Wallisch said that as both a brain scientist and someone for whom math did not come easily, the key to mathematical beauty (and understanding) is visuals. “As primates, we are mostly visual creatures. A good amount of the cortex in primates (upwards of 30%) is dedicated to visual processing in one way or the other. Put differently, things that look interesting or appealing are bound to attract curiosity,” he said. Looking at a picture (or a movie or video) is the same thing as looking at an equation. But while it represents the same information, one method is inherently more appealing to our brains than the other.

According to Wallisch, mathematical imagery is what students are missing, and what causes confusion. He used the example of reading the words “Statue of Liberty,” and how it evokes an immediate image in the mind. But if a person couldn’t read, or had never heard of the Statue of Liberty, they would visualize only letters and words, not Lady Liberty holding her torch — and the same goes for math novices. Since they have no experience, the mix of mathematical symbols on the page don’t mean much. “Mathematicians see equations by imagery built by long-term practice manipulating them,” he said. “The trick is to use software to visualize the equations so that those who don’t have the practice (or the unusual brain) can see the same.”

“Mathematics is a way to read the world of nature and technology around us. If a teacher can convey this, the entire world becomes an exciting textbook.”

Wallisch began creating moving mathematical images for himself using technical computing environment Matlab, and said that, although he uses it for high-level research computations, high school students can just as easily build visual mathematical models with some guidance. By creating images of equations and playing with the variables, Wallisch now sees what all the fuss is about. He wrote in a blog post: “Personally, I’m betting on aesthetics, with Kant: ‘Beautiful is that which is appealing without interest.’ As we can’t presume interest, aesthetics can serve as an important bridge(head).”

California College of the Arts math professor Michael S. Schneider agreed that imagery is the best way to show students the beauty of math. He has been helping students connect mathematics to visual imagery for nearly forty years, and wrote the book *A Beginner’s Guide to Constructing the Universe: Mathematical Archetypes of Nature, Art and Science* to show humans are surrounded with mathematical imagery — including right outside, in nature.

**[RELATED: How to Deal With Kids' Math Anxiety]**

“As a youngster I wasn’t particularly outstanding in math,” he said. “But at 16 I became earnestly interested in the variety of shapes nature produced and wanted to understand why regular shapes keep recurring in nature. I remember pondering the same hexagonal shape found in the beehive, quartz crystal and metal hexnuts. I could understand how a crystal grew mechanically in this precise geometry by accumulating atoms, but how did bees know how to produce the pattern which holds more weight of honey than, say, a checkerboard pattern? I wasn’t comfortable with the ‘trial and error’ explanation, and even if it was in their DNA, how did that knowledge of superior design get there?” Then, he said, he wanted to know more about logarithmic spirals – “in the bathtub, swirling leaves, tornadoes, hurricanes, solar systems, galaxies.” Schneider said he had good math teachers, but these topics were never covered in school; books he looked up on the subjects covered them one at a time, but never altogether in the same place.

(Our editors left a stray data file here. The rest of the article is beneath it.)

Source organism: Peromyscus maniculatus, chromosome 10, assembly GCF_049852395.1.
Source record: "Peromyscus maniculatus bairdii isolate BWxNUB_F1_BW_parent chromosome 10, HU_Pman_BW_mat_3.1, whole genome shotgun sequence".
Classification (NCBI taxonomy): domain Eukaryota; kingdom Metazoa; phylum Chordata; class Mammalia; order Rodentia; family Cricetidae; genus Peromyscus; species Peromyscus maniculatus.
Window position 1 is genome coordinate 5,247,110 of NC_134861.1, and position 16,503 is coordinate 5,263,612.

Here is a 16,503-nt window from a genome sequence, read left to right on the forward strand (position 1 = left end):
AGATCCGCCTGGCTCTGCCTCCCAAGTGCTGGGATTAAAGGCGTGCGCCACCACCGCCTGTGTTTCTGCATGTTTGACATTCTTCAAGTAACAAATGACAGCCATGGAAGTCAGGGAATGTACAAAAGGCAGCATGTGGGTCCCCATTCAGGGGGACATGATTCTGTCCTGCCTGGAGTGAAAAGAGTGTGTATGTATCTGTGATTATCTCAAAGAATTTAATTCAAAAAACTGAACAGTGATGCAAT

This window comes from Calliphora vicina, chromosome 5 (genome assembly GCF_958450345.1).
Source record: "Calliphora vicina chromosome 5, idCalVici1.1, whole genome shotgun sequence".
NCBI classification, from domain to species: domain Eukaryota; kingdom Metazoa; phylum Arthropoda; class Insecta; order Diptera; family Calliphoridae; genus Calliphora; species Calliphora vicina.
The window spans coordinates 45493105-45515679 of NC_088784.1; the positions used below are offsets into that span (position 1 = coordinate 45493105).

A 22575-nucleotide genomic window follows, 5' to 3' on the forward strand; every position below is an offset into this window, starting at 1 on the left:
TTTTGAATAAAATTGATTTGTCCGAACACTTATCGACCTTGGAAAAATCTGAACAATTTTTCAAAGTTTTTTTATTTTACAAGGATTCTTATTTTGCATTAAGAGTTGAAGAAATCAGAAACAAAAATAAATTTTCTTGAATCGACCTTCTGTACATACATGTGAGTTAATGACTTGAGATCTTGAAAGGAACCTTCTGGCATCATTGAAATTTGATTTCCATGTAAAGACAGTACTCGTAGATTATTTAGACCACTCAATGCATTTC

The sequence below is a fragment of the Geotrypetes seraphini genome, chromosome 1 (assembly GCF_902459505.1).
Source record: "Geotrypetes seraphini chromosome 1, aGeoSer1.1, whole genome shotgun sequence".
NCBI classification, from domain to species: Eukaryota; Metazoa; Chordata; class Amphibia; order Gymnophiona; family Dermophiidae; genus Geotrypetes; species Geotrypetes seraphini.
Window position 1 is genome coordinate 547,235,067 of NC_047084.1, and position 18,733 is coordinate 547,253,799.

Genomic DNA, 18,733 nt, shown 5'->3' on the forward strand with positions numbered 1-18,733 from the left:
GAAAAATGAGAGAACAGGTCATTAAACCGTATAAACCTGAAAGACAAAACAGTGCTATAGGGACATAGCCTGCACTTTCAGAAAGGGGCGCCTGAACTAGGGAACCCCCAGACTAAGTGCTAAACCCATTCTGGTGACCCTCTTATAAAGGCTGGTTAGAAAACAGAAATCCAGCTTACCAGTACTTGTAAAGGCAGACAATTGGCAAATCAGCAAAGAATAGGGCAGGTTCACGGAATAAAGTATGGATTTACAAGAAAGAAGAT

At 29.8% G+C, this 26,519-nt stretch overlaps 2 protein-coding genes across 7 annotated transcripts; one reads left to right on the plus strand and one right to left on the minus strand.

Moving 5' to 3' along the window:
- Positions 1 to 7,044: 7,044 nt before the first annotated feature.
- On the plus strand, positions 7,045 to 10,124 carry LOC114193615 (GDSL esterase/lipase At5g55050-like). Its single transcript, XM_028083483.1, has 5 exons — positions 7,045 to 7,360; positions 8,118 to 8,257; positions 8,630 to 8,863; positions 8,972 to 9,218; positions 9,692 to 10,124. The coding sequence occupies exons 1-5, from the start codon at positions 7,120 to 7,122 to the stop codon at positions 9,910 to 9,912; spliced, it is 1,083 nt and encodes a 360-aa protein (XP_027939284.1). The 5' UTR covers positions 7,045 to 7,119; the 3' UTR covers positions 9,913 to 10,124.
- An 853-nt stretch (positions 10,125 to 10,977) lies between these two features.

Schneider said he became obsessed with understanding the language and shapes of “nature’s geometric alphabet”: circles, spheres, triangles, squares, and more — the shapes that surround us every day if we simply take the time to notice them. “A circle represents the number one,” he said. “Most people can feel why a circle represents unity, its wholeness, completeness. A circle holds more inside it than any other shape having the same perimeter. So it’s practical to know that round pizzas hold more toppings than squares or rectangles having the same length of crust.”

Armed with this set of nature’s images and symbols, Schneider found that numbers and shapes have personalities, each playing different roles in the cosmos. “The universe becomes a book and then a great play with great actors in great parts telling great stories,” he said. “Mathematics is a way to read the world of nature and technology around us. If a teacher can convey this, the entire world becomes an exciting textbook.”

Schneider admits that today’s math teachers are strapped for time and resources to really explore the beautiful part of math, partly due to the way textbooks are constructed, and the pressure to cover material quickly. He believes that for students to see the beauty in math, teachers need more time and freedom. “I think that math education gets too abstract too quickly without first providing a sense-based foundation,” he said.

But appreciating the beauty in mathematics could start by just having students look around them. “The universe may be a mystery, but it’s not a secret,” he said.